Individuals with cleft lip/palate may be unaware of its hereditary properties

A recent study found that people with a cleft lip/palate condition were unaware of it as a hereditary condition and the increased risk of passing it along to their children.

Jul 16th, 2015
Content Dam Diq Online Articles 2015 07 Cleftcollective
Every three minutes a baby is born with a cleft lip and/or palate, making it one of the most common congenital conditions in the world. In Western society, the main surgery is performed within the first year of life, while dental care, speech therapy, physiological care, further oral surgeries and so on is ongoing up to approximately 18 years old. However, a recent study found that people with a cleft lip/palate condition were unaware of it as a hereditary condition and the increased risk of passing it along to their children.A study was carried out as part of the world's largest cleft lip and palate research program, The Cleft Collective, which aims to identify the causes of cleft, the best treatments for cleft, and appropriate psychological support for those affected. The study was described in the article “Starting a Family: The Experience of Parents With Cleft Lip and/or Palate,” in The Cleft Palate-Craniofacial Journal discussing 24 parents with cleft lip/palate whose children were born with or without the condition. The parents were given the opportunity to discuss their feelings and reactions to the birth of their child and learning of their condition for the first time.

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The research conducted consisted mainly of one-on-one interviews with the participants. There was some mixed feedback from people who either felt a rejuvenation to return to treatment after seeing their children and those who felt a new sense of trauma in reliving all their painful memories. Also, while some parents felt guilt for passing along their condition, there was a genuine feeling that because they themselves experienced the same condition, they were well-equipped to help guide their children through childhood and the difficulties they would face. This gives an overall feeling that with the right support in place, this does not have to be a debilitating congenital condition.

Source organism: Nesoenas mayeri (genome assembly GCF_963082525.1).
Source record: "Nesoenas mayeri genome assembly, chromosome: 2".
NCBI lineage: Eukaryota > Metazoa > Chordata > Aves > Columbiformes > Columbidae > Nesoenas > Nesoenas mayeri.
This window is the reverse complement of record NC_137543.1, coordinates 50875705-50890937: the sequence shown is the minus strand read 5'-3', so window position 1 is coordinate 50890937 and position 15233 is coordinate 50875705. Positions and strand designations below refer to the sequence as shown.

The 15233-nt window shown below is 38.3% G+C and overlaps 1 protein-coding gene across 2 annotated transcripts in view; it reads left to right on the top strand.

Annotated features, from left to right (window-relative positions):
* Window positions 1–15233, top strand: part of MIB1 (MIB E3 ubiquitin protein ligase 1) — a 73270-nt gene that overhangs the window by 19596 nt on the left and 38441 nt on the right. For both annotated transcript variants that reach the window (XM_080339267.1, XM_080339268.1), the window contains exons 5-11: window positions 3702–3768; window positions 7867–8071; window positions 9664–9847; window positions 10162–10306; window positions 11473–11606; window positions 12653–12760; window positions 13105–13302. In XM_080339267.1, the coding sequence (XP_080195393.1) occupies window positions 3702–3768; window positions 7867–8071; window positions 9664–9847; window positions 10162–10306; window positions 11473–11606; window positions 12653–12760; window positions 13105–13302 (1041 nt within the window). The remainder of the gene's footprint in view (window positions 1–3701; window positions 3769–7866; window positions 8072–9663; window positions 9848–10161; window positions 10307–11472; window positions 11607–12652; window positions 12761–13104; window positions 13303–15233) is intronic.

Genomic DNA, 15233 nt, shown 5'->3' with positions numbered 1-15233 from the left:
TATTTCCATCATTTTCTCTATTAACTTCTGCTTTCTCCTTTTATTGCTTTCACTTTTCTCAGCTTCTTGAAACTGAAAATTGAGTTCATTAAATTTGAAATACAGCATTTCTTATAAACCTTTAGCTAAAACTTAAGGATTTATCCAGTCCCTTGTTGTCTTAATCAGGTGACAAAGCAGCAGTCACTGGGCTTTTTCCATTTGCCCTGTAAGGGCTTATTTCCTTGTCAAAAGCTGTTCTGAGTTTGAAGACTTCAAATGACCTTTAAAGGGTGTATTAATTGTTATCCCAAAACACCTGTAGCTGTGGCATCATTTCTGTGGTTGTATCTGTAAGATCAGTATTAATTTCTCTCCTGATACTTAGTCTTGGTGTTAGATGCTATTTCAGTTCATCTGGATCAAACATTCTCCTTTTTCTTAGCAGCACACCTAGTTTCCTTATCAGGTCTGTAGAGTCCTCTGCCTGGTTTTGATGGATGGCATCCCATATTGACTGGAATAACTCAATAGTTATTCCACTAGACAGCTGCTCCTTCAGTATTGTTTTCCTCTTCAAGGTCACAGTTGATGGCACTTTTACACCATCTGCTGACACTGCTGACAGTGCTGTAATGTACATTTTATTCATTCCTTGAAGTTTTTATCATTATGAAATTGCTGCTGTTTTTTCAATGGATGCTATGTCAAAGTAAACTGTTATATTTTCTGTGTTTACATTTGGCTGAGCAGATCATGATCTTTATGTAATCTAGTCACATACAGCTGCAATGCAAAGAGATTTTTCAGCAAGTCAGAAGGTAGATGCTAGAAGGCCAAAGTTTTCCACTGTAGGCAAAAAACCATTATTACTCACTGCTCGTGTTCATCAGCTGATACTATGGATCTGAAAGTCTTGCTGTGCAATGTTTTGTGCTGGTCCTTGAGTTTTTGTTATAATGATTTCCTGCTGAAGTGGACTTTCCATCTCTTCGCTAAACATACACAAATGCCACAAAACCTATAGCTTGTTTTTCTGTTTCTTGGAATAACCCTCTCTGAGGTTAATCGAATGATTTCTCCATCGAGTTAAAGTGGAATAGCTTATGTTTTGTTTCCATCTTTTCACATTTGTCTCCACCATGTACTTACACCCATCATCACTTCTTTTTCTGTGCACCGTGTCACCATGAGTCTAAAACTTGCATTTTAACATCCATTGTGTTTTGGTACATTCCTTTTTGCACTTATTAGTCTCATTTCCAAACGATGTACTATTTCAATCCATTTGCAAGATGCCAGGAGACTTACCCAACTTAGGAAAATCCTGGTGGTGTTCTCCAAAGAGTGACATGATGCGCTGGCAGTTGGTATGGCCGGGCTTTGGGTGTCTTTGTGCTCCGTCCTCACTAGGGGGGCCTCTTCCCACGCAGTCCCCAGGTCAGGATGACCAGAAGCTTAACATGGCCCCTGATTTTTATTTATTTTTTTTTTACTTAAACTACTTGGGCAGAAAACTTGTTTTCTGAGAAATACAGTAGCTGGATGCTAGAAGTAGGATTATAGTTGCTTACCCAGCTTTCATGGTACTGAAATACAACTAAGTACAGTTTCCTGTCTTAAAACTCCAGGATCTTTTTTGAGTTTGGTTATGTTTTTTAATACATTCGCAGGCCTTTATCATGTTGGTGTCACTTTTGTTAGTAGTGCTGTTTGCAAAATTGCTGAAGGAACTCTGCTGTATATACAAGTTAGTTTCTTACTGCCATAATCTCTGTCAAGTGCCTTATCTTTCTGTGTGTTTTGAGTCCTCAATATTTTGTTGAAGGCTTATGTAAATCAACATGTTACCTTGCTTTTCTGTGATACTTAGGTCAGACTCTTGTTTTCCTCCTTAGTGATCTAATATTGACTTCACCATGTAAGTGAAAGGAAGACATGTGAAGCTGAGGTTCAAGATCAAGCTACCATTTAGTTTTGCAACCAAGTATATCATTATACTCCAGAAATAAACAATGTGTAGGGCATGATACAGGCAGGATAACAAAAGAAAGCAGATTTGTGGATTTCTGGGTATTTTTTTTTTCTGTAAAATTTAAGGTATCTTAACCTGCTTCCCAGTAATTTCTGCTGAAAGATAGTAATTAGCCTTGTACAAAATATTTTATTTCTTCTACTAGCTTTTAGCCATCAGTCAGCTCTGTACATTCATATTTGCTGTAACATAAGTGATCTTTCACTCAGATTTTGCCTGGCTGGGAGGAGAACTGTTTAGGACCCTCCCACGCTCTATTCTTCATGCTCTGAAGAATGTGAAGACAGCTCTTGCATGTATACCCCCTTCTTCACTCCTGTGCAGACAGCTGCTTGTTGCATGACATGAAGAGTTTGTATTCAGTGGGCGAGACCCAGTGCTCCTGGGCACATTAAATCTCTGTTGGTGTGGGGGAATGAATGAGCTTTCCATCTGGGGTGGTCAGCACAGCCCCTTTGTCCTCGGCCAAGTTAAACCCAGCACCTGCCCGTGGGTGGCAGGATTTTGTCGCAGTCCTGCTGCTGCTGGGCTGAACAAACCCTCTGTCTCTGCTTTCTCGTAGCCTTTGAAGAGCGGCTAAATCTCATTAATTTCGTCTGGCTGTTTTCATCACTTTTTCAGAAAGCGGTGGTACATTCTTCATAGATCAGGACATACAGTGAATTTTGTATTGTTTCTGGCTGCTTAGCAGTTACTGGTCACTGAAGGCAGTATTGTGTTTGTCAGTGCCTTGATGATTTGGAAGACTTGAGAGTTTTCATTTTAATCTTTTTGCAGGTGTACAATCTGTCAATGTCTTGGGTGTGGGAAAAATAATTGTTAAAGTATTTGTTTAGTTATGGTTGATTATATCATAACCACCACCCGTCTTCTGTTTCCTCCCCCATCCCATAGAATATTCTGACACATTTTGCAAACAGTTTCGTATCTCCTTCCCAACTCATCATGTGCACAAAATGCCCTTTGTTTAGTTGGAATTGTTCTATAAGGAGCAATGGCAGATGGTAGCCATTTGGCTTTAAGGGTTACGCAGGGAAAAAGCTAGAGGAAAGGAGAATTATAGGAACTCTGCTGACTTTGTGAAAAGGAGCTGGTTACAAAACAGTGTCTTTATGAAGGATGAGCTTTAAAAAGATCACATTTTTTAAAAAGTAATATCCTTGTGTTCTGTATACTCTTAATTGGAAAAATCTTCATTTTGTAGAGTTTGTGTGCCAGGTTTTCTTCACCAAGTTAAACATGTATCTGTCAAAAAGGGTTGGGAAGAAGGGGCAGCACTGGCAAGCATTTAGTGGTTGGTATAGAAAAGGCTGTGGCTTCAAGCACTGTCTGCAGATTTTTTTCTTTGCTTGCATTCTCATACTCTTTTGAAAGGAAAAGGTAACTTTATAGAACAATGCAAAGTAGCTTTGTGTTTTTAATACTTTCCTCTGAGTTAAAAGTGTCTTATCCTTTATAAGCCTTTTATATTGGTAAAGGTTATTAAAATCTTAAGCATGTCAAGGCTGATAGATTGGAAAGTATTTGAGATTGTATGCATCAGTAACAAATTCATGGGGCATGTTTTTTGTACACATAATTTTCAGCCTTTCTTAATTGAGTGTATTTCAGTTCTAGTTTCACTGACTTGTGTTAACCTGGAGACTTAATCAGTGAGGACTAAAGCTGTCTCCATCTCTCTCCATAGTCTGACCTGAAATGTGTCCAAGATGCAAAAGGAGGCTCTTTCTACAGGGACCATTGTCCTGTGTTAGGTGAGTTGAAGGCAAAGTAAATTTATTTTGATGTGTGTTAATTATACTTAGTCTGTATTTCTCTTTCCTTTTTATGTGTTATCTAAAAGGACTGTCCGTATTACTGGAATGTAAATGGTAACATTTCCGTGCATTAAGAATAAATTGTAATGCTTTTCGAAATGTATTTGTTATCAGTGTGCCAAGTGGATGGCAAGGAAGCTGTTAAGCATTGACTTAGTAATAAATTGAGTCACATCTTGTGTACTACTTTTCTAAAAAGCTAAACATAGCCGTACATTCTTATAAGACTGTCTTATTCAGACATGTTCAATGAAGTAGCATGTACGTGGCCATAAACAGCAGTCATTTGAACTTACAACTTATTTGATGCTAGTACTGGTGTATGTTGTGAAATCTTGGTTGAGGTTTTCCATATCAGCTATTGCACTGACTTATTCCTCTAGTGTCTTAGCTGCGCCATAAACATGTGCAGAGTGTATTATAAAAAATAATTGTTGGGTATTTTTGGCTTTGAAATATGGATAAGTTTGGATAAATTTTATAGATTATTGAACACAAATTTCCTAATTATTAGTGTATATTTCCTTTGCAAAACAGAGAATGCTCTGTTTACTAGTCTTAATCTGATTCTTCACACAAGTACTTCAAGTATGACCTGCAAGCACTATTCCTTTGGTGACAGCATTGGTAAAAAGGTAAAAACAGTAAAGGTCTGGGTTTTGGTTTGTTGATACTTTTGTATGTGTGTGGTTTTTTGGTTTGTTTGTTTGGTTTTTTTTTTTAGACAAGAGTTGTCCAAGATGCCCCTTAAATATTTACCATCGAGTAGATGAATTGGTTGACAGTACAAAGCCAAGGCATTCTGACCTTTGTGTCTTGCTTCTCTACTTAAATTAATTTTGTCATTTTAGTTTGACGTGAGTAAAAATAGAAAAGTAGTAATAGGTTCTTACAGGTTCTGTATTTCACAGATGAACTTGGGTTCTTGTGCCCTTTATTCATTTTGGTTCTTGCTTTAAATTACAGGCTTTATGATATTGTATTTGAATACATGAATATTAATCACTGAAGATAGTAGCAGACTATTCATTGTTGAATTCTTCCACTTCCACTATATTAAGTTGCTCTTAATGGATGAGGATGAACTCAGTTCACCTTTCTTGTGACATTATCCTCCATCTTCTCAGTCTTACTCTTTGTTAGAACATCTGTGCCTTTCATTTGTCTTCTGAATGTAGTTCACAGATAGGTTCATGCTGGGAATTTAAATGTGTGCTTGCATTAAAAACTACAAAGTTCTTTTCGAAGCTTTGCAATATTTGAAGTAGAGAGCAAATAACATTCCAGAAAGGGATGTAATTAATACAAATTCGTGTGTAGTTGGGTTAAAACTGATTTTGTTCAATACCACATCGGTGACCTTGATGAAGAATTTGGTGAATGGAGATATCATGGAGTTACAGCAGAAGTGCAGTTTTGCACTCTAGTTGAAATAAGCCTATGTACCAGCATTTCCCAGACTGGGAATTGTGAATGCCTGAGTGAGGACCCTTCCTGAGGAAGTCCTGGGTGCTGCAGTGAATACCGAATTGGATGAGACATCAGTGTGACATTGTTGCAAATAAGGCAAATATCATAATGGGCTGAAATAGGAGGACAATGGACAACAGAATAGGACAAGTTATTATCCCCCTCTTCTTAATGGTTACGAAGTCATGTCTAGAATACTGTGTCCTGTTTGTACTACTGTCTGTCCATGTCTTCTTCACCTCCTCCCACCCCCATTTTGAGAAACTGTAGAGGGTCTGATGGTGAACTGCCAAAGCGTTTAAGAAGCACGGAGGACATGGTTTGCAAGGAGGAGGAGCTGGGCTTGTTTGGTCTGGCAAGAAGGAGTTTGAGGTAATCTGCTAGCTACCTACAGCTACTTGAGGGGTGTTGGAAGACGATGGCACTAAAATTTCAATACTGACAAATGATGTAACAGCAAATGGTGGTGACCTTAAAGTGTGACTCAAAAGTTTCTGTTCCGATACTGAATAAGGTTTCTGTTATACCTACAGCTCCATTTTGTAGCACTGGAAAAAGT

In doing this research, the author Nicola Stock felt that “The most surprising finding was that none of the parents who took part had a clear understanding of recurrence risks, despite being born with a cleft themselves. Accurate information and access to genetic counselling is therefore vital for young people born with heritable conditions such as cleft lip/palate, who are prospective parents. In addition, research into the genetic and environmental causes of conditions such as cleft are crucial for education and prevention.” The authors believe that young adults with a cleft palate condition need more support after they reach the age of 18, especially when they are deciding to start families; they should be fully informed of the hereditary impact of their condition.

Full text of the article, “Starting a Family: The Experience of Parents With Cleft Lip and/or Palate,” The Cleft Palate–Craniofacial Journal, Vol. 52, No. 4, 2015, is now available online.

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